"Done," he said, turning away at once and heading for the kitchen.
Charissa immediately sank onto the red brocade settee in the front parlor, which was directly opposite from the examination room and had served as Ari's office. Charissa tilted her head toward the kitchen and said in a low voice, "Can you keep an eye on our mystery doctor?" Salma nodded and followed the man into the kitchen.
Charissa was suddenly tired, so tired. And angry. What did those men care if she looked after the medical needs of the Indians and Chinese and Negroes and all the rest? It all boiled down to one thing: They didn't want anyone else here at all, at least no one who was different from them. Never mind that Seattle wouldn't have their builders for roads or railroad tracks or workers for their mines or drivers for their lumber wagons without those who were willing to take on their dirty work.
It probably irked them that she, a woman, was making a living on her own without the help of a man. A woman more competent than some physicians. And a woman who had the audacity to fire those same men. A slow smile grew across her face.
Salma returned with a damp rag for Charissa's hands and a cup of tea for Charissa and another one for herself. Together, they sipped the tepid liquid and watched the doctor emerge from the kitchen with a white apron on. For the first time, Charissa spied the small black bag he carried. He set it on the long table behind him in the examining room and quickly, efficiently laid out his meager supply of instruments.
"Use what you need of ours," she invited with a soft call as she continued to observe him from her seat in the parlor.
He looked up at her as if in surprise that he wasn't alone, so intent was his focus, and nodded once, then returned to his work. Selecting a bottle from his bag, he turned and began inspecting the patient's wound. "Has he had ether?" he asked quietly, still staring at her stitching when the man moaned and moved.
"A bit. But it's likely wearing off."
Unable to curb her curiosity any further, she joined him in the examination room. He began to work, irrigating the wound to better see Charissa's work, looking at the remaining damage, and washing away anything that might cause septicemia. "You've done well here.... What shall I call you? Nurse? Mrs. Nadal? I take it from the idiot outside that your husband has passed on."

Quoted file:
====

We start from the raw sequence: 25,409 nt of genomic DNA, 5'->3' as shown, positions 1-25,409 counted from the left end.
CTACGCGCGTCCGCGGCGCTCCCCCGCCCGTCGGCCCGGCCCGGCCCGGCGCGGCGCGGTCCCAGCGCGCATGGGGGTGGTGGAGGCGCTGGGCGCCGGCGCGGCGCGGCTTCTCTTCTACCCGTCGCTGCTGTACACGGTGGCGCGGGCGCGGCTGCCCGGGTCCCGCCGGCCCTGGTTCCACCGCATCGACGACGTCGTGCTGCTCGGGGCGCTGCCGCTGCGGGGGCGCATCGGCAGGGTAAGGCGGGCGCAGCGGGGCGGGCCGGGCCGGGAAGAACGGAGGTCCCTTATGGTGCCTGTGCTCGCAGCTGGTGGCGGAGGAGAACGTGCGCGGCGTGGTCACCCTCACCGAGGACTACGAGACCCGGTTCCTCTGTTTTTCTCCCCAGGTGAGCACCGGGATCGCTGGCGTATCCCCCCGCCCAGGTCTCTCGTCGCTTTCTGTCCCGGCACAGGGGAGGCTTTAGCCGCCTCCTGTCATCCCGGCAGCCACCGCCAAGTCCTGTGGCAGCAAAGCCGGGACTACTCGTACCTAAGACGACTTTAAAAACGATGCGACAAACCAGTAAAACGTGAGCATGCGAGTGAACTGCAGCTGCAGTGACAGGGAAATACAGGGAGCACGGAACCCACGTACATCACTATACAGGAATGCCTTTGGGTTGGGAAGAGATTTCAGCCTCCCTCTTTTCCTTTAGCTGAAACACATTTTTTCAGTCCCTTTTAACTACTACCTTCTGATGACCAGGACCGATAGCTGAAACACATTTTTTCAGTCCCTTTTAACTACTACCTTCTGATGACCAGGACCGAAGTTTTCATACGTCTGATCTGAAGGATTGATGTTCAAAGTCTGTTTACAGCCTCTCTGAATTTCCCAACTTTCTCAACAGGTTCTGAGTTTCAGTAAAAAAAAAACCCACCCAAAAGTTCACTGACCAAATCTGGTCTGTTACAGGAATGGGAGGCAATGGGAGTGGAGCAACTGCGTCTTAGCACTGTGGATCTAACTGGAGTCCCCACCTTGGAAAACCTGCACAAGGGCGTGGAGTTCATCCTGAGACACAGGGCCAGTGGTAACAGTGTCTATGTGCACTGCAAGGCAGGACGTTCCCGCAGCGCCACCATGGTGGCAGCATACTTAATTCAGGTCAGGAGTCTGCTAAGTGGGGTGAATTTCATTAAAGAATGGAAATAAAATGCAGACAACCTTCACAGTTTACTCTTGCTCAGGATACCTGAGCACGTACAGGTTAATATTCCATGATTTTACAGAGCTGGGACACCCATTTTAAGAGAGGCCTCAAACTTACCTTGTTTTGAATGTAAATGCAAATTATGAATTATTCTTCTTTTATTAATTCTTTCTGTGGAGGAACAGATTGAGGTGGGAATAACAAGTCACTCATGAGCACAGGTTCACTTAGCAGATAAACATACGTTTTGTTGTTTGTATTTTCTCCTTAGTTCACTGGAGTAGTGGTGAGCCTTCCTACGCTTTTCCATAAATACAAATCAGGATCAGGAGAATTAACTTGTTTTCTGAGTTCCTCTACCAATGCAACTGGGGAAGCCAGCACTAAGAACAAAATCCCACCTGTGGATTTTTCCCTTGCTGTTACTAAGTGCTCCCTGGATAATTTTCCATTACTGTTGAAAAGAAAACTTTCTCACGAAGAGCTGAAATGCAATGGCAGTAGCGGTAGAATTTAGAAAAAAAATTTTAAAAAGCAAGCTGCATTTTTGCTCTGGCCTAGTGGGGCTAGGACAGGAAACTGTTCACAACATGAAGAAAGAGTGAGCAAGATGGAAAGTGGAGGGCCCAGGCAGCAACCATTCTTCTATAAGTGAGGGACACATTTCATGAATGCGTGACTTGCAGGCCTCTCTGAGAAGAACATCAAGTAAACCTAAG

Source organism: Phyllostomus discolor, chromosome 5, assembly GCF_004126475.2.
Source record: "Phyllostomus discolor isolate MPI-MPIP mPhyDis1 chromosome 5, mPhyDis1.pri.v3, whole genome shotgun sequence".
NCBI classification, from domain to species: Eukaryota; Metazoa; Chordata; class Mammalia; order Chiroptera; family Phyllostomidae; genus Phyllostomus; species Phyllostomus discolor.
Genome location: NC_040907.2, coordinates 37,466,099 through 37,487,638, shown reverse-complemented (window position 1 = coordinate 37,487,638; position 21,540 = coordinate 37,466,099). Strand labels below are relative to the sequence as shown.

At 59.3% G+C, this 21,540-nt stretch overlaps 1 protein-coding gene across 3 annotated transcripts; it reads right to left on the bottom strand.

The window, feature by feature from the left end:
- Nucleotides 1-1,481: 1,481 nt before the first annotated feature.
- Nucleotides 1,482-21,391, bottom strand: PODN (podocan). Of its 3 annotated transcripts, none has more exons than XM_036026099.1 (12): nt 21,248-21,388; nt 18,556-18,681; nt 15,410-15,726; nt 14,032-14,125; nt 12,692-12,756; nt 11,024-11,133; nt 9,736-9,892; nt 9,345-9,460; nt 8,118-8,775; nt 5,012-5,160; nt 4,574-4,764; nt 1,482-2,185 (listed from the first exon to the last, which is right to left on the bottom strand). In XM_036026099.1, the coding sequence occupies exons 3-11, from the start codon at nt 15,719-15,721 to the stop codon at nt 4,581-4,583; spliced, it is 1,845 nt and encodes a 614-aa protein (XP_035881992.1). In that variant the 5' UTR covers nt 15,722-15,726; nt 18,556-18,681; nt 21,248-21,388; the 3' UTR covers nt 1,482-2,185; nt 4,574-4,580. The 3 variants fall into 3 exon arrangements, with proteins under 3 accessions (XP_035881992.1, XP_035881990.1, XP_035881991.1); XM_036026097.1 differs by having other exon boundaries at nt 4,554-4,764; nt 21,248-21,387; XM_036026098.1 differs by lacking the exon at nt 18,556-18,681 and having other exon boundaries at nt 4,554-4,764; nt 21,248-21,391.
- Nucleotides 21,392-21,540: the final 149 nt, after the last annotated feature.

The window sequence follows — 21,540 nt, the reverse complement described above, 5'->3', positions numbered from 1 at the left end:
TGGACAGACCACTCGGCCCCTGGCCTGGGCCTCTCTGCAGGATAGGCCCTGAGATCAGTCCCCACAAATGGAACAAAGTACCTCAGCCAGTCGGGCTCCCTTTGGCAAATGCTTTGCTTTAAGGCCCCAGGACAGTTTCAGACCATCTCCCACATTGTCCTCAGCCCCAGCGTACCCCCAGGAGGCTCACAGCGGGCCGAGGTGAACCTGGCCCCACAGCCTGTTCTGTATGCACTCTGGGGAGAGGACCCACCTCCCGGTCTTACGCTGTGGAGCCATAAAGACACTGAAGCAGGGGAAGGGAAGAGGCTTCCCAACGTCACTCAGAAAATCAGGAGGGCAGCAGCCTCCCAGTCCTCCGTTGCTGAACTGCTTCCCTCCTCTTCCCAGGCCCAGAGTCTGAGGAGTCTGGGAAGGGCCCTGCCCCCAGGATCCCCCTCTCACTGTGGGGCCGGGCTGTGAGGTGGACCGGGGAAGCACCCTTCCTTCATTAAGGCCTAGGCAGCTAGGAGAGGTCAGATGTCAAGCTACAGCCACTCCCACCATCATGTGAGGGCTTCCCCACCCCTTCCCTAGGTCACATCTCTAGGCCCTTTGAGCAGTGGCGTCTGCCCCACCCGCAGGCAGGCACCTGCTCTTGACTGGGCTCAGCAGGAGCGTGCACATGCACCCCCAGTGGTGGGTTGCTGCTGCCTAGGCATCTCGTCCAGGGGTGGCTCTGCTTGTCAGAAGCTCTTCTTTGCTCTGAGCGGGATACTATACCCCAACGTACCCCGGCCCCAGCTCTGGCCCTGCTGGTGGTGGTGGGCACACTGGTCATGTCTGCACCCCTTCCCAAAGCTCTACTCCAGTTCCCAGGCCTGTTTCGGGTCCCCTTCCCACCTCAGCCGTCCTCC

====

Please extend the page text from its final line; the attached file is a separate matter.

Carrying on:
"He has. Two years ago ..." Her voice faltered, and Samuel glanced up at her with wise, knowing eyes, a compassion in their depths. Was that a hint of shared sorrow? "You may call me Nurse Nadal or Mrs. Nadal for the moment; it matters not to me. I've been searching for the right doctor to take my husband, Ari's, place ever since he died," she said, raising her chin.
"Probably not a man who could do that. Take his place, that is," he said softly, kindly. He cleared his throat. "Make his own place—now that's another matter."
"True enough. Ari was the best of doctors. He was always reading and reading, eager to learn, to expand his knowledge so he could better treat his patients."
"I do my own share of reading," Samuel said, his concentration back on his stitching again.
"That is good to hear. A surprising number of men who call themselves doctors do not."
"True. There are a good number still trained by the apprentice method. Unfortunately," he said, pausing to make a quick knot, "that leads to a lot of old, unfit practices still being used."
"Like administering calomel," Charissa muttered.
She shook her head. "Forget it. Where did you take your medical training?"
"At the University of Pennsylvania. And where did Dr. Nadal receive his education?"
"Ahh. No wonder your standards are high. And you, yourself a Bellevue nurse." His eyes again traveled to her uniform.
"Indeed." She squirmed under his steady gaze. Did he always look at people that way? As though he could see right through them?
He worked on in silence, closing the wound and bending to listen to the patient's respiration. "Know his name?"
"No. He was dropped off by a crew boss who seemed relieved not to have him bloody up his wagon anymore."
"That kind, eh?" Samuel said.